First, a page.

Thus far, a number of our interviews have alluded to what philosophers of language call indexical expressions. (In particular, episodes 12, 25, and 27.) Although the theory of what these words and phrases mean represents one of the major developments in philosophy over the past fifty or so years, it can seem counterintuitive at first. Since the questions these words raise are unusually subtle and difficult, we thought it might be worthwhile to go over some of the basics.
What’s an indexical expression? The term itself, originally coined by Bertrand Russell, is perhaps a bit unwieldy. But intuitively, an indexcial can be thought of as the kind of word or phrase that you typically make sense of by being around when the relevant person says it. If you’re visiting me for breakfast and I say, ‘It’s sunny today,’ part of what helps you figure out that ‘today’ means ‘Monday’–in addition to your knowledge of what day it is–is the fact that you’re there, which means that you know when I said it. If I say, ‘Please place the sofa over here,’ part of what helps you figure out that ‘here’ means ‘three feet to the left of the radiator’ is the fact that you’re with me in the apartment, and thus that you can see where I’m pointing. And if I say, ‘I am feeling tired,’ part of what helps you figure out that ‘I’ means ‘Matt’ is, once again, the fact that you’re there, and thus that you can tell who is speaking. Further examples of such words include now, there, yesterday, this, that, now, he, and she.
For a long time, indexicals fascinated philosophers of language because their meaning is so heavily dependent on context. ‘Please hand that to me’ might be a request for many different things, depending on what the requestee is sitting in front of. I could repeat those exact words twice in the span of thirty seconds, but be asking for a wrench on one occasion and a garden gnome on the other. So it would seem as though the meaning of ‘that’ were highly variable. Is there one single meaning that the word ‘that’ always has, regardless of when and where it is uttered?
Let’s think about this question vis-à-vis the word I. Doesn’t the word I have a single meaning? You’d think it meant something like, ‘the person speaking.’ (We’ll focus on speech for the time being, since written language raises additional complications.) This seems like a good way to explain both what all uses of the word I have in common and how they can differ: although I might refer to Barack Obama when he uses it or to Angela Merkel when she uses it, it never seems to refer to anyone other than the person speaking.
Alas, things aren’t so simple. As David Kaplan pointed out, that definition of the word I runs into trouble in cases where we use it to talk about what-if scenarios. Here’s one of his examples. Suppose I begin teaching, then say to my students, ‘I feel run-down today. I wish I weren’t the one here talking to all of you. I wish I were home in bed, and that Jessica were teaching the class on my behalf.’ Although that wouldn’t be the most pleasant thing to say, I would at least be expressing a coherent wish. But our attempted definition of I falsely predicts that my wish is self contradictory: that I am saying, ‘The person speaking wishes that the person speaking were not the person speaking.’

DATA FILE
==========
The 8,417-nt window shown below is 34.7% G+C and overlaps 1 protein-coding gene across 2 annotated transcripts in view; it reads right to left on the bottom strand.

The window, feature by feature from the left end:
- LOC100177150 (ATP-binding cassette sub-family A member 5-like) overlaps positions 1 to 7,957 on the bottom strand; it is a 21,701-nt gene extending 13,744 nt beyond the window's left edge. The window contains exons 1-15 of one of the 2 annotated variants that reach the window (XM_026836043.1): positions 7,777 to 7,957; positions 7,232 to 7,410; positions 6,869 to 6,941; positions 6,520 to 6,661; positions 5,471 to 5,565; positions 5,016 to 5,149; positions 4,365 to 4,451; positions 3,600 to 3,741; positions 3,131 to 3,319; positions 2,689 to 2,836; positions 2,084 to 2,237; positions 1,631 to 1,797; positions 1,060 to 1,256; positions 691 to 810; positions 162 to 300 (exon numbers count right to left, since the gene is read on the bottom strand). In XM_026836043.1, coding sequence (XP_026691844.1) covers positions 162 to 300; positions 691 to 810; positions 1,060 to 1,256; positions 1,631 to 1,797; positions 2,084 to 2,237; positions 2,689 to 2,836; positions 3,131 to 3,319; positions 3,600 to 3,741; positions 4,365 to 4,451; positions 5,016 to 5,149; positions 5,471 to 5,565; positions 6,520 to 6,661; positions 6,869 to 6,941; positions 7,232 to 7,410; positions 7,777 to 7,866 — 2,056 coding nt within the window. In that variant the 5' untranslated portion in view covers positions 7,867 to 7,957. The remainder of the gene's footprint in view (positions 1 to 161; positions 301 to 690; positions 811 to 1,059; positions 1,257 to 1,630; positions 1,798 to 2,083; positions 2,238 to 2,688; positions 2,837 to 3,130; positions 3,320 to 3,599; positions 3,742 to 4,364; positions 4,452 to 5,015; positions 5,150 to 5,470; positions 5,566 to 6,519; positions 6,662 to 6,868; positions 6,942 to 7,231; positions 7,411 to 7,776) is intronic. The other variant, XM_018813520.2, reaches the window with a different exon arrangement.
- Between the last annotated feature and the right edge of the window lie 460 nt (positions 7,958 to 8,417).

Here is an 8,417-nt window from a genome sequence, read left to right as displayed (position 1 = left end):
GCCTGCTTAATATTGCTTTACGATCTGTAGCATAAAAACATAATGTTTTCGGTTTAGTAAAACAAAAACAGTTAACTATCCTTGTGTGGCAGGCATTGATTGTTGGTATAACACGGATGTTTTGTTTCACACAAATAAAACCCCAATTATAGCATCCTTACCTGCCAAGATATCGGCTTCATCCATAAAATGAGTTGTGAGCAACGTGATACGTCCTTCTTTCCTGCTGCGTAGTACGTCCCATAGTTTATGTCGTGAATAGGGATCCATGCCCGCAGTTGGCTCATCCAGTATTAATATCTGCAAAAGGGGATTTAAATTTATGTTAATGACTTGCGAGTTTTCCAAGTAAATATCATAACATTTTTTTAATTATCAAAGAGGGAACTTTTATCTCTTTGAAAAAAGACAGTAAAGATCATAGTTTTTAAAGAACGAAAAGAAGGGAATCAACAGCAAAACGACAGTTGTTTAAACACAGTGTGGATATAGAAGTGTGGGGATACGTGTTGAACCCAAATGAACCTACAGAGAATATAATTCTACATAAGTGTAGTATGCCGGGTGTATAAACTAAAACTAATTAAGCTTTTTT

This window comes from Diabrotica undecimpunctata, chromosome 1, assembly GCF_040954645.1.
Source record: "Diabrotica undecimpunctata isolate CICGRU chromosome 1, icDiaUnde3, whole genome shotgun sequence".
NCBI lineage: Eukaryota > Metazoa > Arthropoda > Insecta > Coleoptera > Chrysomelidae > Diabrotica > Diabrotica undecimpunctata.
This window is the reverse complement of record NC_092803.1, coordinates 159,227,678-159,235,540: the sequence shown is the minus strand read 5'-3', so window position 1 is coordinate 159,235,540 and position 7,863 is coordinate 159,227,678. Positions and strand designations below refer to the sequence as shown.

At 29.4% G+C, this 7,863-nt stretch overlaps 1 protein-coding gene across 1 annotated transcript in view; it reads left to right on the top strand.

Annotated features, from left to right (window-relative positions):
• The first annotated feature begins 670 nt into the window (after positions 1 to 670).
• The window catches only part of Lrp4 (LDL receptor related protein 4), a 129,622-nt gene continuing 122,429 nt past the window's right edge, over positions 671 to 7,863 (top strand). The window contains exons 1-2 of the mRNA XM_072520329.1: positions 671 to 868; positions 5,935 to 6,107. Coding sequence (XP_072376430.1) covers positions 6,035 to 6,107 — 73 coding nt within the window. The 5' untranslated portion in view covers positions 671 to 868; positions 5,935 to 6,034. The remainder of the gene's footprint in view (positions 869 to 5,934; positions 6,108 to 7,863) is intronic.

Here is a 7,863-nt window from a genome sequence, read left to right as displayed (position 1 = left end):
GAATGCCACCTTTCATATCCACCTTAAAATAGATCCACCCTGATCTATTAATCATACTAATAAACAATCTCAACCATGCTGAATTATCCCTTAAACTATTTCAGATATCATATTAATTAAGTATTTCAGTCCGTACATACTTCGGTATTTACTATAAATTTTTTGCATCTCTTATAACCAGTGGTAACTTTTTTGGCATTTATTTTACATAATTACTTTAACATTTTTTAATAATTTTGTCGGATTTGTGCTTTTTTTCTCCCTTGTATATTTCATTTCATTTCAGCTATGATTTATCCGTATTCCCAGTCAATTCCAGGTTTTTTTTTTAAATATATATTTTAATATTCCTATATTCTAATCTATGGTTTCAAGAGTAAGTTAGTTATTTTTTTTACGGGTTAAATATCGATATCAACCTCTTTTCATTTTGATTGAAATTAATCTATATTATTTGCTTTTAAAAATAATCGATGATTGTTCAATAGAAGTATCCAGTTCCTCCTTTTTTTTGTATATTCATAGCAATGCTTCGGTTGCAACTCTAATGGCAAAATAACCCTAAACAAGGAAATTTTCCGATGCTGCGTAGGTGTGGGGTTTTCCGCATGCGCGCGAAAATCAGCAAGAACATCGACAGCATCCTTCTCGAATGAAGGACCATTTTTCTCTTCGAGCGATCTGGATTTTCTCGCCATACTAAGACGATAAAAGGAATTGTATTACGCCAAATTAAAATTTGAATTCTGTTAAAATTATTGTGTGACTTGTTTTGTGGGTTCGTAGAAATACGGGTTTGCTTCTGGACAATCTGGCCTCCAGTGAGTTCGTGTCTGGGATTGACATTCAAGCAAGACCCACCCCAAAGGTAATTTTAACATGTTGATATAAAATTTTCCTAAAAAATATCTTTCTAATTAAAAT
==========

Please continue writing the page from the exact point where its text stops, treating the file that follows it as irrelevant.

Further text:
This is a pretty serious problem. To get around it, Kaplan proposed what is still the standard approach to such worries. The basic idea is that in order to say what indexicals mean, we have to think of meaning in a different way. We have to think of the meaning of indexicals as having two parts–as corresponding to two steps in a process. The first part, which he calls character, is the rule that determines what the speaker is referring to on the basis of information perceptually available to the listener. So the character of I is the ‘the person speaking’ part of its meaning. The second part of the meaning of an indexical, which he calls its content, is the worldly thing that the speaker is referring to. So the content of I is the ‘Matt’ part of its meaning, for example, in the sentence ‘I am sitting in my apartment’ (as uttered by me right now).
The details of Kaplan’s theory are a bit involved, so we won’t present them here. The important thing for our purposes is that the theory, by breaking the process of determining what an indexical means up into these two steps, has as a consequence that the sentence ‘I am sitting in my apartment’ can be used to say very different things. When uttered by me right now, the sentence is saying, ‘Matt is in Matt’s apartment.’ But when uttered by Barack Obama, the sentence is saying, ‘Barack Obama is sitting in Barack Obama’s apartment.’ Kaplan allows us to have our cake and eat it too: we get to grant that there is something common to all occurrences of the word I–that it doesn’t just refer to people at random–but we also get to say that the very same sentence featuring the word I can be used to make different claims, depending on who utters it.
This means that Kaplan’s theory also gets us out of the aforementioned difficulty, insofar as it predicts that mental attitudes like wishes are about contents, rather than characters. Thus, it ultimately gives us the result we want: ‘I wish I weren’t the one speaking right now’ isn’t self-contradictory in the least, because (in the context we imagined) all it’s saying is, ‘Matt wishes that Matt were not the person speaking.’
At first it can seem surprising that philosophers like to go around claiming that sentences with indexical expressions in them express different contents, depending on the circumstances in which they’re uttered. A natural response is ‘Huh? Why can’t we just say that I means “the person speaking”?’ Well, this is why.